The couple then leaves to prepare for the night's voyage. The stage is cleared, leaving only Roderigo and Iago. Once again, Roderigo feels that his hopes of winning Desdemona have been dashed, but Iago insists that all will be well. Iago mocks Roderigo for threatening to drown himself, and Roderigo protests that he can't help being tormented by love. Iago contradicts him, asserting that people can choose at will what they want to be. "Put but money in thy purse," Iago tells Roderigo repeatedly in the paragraph that spans lines 329-351, urging him to follow him to Cyprus.
Iago promises to work everything out from there. When Roderigo leaves, Iago delivers his first soliloquy, declaring his hatred for Othello and his suspicion that Othello has slept with his wife, Emilia. He lays out his plan to cheat Roderigo out of his money, to convince Othello that Cassio has slept with Desdemona, and to use Othello's honest and unsuspecting nature to bring him to his demise. Analysis The war between the Turks and Venetians will not prove to be a major part of the play. However, the Turks' "feint"-in which they pretend to sail toward Rhodes to mislead the Venetians into thinking that they will not attack Cyprus-has a symbolic significance.
Throughout the play, deception is one of Iago's major weapons, and his attacks on other characters are particularly devastating because his enemies don't know that he is attacking them. Othello is both an outsider and an insider in Venetian society. His race, physical appearance, and remarkable life history set him apart from the other Venetians, and inspire Brabanzio's fears that Othello is some sort of witch doctor. At the same time, the duke and other characters treat him as an essential part of the Venetian state. When Othello and the others enter, the duke gets straight to business, telling Othello that they must immediately employ him against the Ottoman Turks. Only after delivering these two lines does the duke notice Brabanzio, and, even then, he acknowledges him in a rather demeaning fashion, saying, "I did not see you.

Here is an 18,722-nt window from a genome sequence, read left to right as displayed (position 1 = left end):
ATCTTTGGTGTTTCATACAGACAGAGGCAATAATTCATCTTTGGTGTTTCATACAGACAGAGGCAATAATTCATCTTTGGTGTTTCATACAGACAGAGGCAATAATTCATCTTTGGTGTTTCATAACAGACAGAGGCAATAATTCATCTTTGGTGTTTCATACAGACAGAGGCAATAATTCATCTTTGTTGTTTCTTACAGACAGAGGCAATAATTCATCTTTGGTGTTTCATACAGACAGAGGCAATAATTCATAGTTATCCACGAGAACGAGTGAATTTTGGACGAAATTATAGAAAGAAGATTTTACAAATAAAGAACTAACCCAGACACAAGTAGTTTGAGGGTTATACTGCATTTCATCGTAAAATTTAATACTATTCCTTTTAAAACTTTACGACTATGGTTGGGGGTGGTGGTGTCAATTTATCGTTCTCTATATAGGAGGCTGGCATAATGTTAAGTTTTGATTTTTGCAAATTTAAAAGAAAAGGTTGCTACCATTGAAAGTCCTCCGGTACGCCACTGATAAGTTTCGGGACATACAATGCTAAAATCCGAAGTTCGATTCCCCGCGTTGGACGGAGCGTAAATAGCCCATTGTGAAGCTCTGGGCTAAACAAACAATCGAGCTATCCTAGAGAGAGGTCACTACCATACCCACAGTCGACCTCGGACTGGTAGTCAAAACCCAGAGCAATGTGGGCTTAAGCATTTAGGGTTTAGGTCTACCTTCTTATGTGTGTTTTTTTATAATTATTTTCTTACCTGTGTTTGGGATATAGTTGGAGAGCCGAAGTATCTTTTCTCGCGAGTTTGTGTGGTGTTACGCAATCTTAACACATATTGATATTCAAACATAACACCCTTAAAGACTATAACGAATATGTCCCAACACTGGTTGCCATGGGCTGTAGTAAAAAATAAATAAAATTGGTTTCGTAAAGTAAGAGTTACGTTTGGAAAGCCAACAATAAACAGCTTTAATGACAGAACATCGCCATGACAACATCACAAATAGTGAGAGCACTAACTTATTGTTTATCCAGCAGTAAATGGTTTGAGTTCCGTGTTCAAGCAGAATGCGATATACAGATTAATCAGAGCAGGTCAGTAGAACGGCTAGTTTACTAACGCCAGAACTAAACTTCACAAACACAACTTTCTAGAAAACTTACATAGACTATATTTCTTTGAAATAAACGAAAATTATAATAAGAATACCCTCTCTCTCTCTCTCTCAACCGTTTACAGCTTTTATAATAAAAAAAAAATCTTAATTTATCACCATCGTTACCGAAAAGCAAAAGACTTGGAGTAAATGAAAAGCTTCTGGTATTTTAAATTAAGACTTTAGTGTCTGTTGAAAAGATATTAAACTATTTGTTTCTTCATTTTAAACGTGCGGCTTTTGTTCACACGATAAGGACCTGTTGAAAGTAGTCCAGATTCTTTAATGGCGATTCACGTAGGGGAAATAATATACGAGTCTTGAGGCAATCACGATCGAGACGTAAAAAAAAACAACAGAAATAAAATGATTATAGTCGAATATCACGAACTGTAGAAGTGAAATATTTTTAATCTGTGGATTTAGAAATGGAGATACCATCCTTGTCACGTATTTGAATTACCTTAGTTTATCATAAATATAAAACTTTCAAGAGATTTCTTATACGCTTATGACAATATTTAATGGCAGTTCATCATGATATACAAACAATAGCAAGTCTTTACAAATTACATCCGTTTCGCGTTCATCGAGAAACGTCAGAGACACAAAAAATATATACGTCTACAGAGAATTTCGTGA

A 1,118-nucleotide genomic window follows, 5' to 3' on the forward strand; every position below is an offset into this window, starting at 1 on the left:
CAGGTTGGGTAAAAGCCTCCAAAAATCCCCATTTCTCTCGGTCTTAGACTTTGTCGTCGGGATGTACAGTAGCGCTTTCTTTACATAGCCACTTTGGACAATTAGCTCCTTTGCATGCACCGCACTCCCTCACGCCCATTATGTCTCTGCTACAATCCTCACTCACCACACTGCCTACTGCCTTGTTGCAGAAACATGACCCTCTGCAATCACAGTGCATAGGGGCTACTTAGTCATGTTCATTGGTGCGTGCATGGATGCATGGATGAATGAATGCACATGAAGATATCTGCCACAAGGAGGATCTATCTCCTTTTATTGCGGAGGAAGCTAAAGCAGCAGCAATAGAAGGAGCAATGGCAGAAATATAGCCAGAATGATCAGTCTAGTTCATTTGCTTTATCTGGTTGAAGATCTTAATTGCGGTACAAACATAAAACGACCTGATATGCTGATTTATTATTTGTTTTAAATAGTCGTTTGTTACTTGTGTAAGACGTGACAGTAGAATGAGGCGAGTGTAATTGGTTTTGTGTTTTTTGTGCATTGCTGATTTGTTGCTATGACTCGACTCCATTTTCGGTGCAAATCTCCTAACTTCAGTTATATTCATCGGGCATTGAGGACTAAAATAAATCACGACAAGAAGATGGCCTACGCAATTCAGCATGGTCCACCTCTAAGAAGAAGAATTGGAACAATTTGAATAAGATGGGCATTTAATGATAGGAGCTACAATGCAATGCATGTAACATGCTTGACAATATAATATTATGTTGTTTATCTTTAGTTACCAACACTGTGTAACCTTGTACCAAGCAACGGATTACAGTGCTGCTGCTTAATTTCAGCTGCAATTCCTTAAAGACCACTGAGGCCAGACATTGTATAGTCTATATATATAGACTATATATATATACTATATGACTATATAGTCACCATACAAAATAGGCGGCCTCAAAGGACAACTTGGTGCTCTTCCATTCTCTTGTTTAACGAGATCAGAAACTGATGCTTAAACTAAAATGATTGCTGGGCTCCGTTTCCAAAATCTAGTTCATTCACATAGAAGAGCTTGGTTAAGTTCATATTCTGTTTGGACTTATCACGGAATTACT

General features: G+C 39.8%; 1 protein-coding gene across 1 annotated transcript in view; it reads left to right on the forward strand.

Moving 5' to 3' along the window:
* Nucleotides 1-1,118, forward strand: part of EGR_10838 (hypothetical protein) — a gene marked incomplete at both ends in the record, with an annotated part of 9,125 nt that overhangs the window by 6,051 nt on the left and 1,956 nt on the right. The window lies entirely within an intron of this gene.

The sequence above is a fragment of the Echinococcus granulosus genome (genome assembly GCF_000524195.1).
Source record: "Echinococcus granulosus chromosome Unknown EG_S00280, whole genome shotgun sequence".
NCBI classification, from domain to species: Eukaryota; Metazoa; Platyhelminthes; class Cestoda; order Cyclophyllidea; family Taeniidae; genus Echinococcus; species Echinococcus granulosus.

Welcome, gentle signor" (I. iii. 50). Brabanzio's lengthy calls for justice are met only with the duke's desire to hear more from Othello, and once Othello has delivered his long and beautiful speech about wooing Desdemona, the duke feels the subject is closed. As both a physical and a political presence, Othello overshadows Brabanzio.
Shakespeare fleshed out the fantastic details of Othello's past life by drawing on a number of ancient and Renaissance travel writers. Othello clearly attaches great importance to the image of himself as a unique and heroic figure, and it is also important to him that he have a remarkable life story worthy of repeated telling. Not only does he claim that Desdemona fell in love with him because of his story, he says that he fell in love with her because of her reaction to his story. Desdemona confirms or validates something about Othello's self-image, which may suggest why her faithfulness is of such all-consuming importance to him.
Desdemona herself appears remarkably forward and aggressive in Othello's account, particularly in relation to Renaissance expectations of female behavior. She "devour[s] up" his discourse with a "greedy ear," and is the first of the two to hint at the possibility of their loving one another (I. iii. 148-149). Exactly how forward we should imagine Desdemona to be is somewhat uncertain. Modern texts of the play are based upon one of two early editions of Shakespeare's plays, the Quarto edition and the Folio edition.